Having practiced criminal defense in Virginia for nearly a decade, you don’t have to sell me on the idea that we need massive changes in our criminal justice system. In my mind, there’s no question that our laws disproportionately affect the impoverished and minorities. Too many people are in jails, and our discovery rules (the rules by which an accused gets to “discover” the evidence against him) lag way behind many states.
And this flawed system is not due to lack of concerted efforts by a diligent criminal defense bar and local legislatures. I personally know attorneys and law makers who repeatedly push for changes in the system.
It’s often because the political climate creates a barrier that’s hard to break. No one wants to be seen as anything other than “tough on crime.”
That said, I think one area that could lead is in the right area of a focus on Virginia expungement law, which is truly archaic. It’s also an area that I believe is generally misunderstood by the public, and there should beroom for movement even from the most conservative crowd.
Expungements are just plain difficult to get in Virginia.
As I’ve written before, to be eligible for expungement in Virginia, an accused has to essentially have been acquitted of their charge (or had the case dropped by the government). And even after that, it’s the accused’s duty to file an expungement petition where, in the most serious charges, the accused maintains the burden to demonstrate that a court should actually grant the expungement.
It goes without saying, if you’ve been convicted of any crime in Virginia (misdemeanor or felony) your record is permanent. Period. Too often, I’ve had people call my office to discuss expunging a charge stemming from decades ago, when they were virtually a different person. And unfortunately that decade old charge prevents them from moving on. Despite that, I have to be the bearer of bad news.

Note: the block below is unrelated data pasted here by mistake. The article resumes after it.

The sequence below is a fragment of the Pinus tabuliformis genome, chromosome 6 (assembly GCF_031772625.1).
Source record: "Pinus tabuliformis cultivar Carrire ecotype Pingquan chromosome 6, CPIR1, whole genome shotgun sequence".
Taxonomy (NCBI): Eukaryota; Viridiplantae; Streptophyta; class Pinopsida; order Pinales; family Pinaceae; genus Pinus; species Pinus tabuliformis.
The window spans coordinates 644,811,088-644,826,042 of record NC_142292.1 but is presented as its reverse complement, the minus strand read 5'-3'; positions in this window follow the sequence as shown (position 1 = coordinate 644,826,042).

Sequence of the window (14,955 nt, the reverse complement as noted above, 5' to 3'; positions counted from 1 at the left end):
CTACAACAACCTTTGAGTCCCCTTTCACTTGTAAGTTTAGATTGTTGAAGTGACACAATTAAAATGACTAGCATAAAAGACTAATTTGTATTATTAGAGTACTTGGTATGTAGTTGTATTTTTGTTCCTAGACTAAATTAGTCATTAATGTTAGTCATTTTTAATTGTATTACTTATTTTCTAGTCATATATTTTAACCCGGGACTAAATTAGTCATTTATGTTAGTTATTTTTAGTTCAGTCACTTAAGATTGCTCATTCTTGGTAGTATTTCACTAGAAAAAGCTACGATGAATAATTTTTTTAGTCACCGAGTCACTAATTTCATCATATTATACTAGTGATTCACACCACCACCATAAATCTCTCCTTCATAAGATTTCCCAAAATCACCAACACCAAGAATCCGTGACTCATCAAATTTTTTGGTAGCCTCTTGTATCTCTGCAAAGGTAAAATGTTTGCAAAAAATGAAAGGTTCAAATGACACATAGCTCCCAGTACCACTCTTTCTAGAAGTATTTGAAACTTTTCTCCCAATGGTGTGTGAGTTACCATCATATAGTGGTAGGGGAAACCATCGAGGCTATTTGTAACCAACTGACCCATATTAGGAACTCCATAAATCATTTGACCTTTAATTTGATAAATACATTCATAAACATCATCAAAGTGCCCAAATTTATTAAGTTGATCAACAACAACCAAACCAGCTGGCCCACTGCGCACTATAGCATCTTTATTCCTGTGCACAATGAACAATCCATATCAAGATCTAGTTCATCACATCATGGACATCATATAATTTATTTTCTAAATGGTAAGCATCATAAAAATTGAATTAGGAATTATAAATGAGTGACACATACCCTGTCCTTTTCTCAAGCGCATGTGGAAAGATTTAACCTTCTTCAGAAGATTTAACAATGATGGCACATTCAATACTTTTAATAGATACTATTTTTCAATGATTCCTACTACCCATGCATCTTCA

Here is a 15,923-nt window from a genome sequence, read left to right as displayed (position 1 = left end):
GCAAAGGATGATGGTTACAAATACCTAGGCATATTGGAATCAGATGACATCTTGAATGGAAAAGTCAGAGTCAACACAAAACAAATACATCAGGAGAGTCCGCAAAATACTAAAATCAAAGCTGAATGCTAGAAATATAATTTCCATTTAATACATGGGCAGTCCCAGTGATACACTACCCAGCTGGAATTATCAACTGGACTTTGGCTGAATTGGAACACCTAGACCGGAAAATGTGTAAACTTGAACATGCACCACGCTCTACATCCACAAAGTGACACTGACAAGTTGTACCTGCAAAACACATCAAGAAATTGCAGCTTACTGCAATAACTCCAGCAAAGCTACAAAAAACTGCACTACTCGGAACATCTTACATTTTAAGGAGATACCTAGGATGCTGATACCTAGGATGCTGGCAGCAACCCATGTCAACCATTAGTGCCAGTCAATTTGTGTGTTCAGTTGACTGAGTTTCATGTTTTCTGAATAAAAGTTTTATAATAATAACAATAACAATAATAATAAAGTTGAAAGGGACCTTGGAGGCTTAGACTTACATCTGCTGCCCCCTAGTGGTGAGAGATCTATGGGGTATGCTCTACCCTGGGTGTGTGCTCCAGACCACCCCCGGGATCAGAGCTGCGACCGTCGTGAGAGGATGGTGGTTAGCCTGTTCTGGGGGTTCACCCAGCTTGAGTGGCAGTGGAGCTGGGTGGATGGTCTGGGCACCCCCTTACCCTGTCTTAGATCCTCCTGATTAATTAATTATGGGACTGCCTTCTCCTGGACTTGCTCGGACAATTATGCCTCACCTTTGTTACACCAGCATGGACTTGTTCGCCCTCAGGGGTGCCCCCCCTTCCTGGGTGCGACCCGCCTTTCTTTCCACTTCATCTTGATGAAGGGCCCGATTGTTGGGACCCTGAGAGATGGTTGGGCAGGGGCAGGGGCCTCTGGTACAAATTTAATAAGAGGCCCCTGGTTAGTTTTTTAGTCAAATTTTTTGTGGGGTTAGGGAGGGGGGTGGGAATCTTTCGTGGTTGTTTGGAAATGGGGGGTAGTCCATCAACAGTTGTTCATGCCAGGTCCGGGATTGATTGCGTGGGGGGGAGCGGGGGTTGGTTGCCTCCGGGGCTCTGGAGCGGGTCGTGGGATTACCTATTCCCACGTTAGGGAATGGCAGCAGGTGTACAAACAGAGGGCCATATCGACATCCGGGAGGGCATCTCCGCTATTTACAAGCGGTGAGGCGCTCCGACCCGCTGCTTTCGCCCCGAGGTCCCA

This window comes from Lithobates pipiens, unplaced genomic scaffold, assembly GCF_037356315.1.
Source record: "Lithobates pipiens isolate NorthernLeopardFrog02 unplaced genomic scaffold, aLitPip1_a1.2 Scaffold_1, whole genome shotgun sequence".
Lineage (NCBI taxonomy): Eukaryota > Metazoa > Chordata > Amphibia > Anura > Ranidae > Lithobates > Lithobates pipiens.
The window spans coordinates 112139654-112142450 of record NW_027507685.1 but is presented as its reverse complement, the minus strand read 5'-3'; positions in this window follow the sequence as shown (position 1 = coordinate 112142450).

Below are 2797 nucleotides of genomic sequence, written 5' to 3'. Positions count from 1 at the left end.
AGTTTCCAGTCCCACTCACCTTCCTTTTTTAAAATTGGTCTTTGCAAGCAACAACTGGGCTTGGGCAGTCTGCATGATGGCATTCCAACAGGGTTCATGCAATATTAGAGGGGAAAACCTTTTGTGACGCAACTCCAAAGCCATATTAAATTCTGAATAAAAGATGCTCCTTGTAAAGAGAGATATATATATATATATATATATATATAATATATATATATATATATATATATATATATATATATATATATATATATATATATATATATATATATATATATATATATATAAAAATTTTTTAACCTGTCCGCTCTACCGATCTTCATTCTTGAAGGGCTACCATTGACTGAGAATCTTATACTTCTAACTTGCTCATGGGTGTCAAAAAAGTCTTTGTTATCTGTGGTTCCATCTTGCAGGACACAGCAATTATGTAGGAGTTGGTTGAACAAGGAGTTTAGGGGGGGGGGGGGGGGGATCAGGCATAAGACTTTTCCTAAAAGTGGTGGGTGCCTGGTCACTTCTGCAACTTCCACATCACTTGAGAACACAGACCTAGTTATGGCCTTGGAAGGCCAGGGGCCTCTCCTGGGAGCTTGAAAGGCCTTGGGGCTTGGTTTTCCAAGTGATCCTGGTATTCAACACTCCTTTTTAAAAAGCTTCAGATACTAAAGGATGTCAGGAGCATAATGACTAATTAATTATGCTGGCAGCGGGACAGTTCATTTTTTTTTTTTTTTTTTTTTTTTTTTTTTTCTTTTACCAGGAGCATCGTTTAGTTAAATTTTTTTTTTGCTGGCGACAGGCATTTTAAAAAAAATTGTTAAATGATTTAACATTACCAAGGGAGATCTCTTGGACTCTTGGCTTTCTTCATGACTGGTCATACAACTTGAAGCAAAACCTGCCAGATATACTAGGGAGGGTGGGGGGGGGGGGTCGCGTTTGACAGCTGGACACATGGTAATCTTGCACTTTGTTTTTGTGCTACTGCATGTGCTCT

What happened to the adage of “paying your debt to society” and moving on?
If someone has been convicted of a charge and complied with their court requirements, I simply don’t understand the absolutely permanent label bestowed upon them by a Virginia charge. It’s often touted that those labled as criminals need to “pull themselves up by the bootstraps,” and find work. However, because criminal convictions are permanent in Virginia, we are requiring those who have paid their debt to society to serve a life long sentence regardless of their circumstances. In times of labeling so many things “un-American,” this is truly one that deserves the label.
Well, James, are you saying that we should just let criminals free to run the streets?!
This is an argument (or something similar) most anyone who has worked substantively for criminal justice reform hears consistently. And the answer is simple – no.
Our criminal justice system – at least in theory – is intended to not only punish people but also rehabilitate individuals and encourage them not to reoffend. In that mission, inherently every individual who is charged with a crime must be considered individually based upon the charge he or she is facing, the circumstances surrounding their case, their criminal record, and a whole host of other factors in order to craft the best “plan” of punishment and rehabilitation. After all, for example, shouldn’t someone charged with assault for pushing a friend who is unharmed during an argument be treated as differently than another person who slugs a person they do not know for no provocation whatsoever? I would think so?
So too, we should be thinking of more creative ways to treat criminal records (and therefore expungements) in Virginia. It should not simply be the one-size-fits-all scheme currently in place.
So what should we do?
First of all, misdemeanors should be plain and simply be treated different from felonies. There should be a certain period of years that misdmenaors stay on an accused’s record, after which time (assuming they comply with the Court’s requirements and have no further violations of law), the charge should be expungeable.
Secondly, we should also consider certain felonies as eligible for expungement. Of course, these would include non-violent felonies (and thereby exclude violent felonies), but I also believe that where other convictions that result from drug additional or mental health issues should be given consideration for expungement as well.
You’re crazy, James, this is Virginia. It’s not going to happen.
Well one of the few other Commonwealths in our nation has proved this is an obtainable goal. In fact, just last year, Kentucky passed a massive overhaul of their expungement laws that permit expungments similar to what I mentioned above. Check out it out here: http://www.kentucky.com/news/politics-government/article54903390.html and http://courts.ky.gov/expungement/Pages/default.aspx
Look, I know some of you reading this may think I'm wrong. I encourage the debate. But liberalizing Virginia expungments can be a great way to improve our imperfect criminal justice system. Feel free to reach out if you have more questions.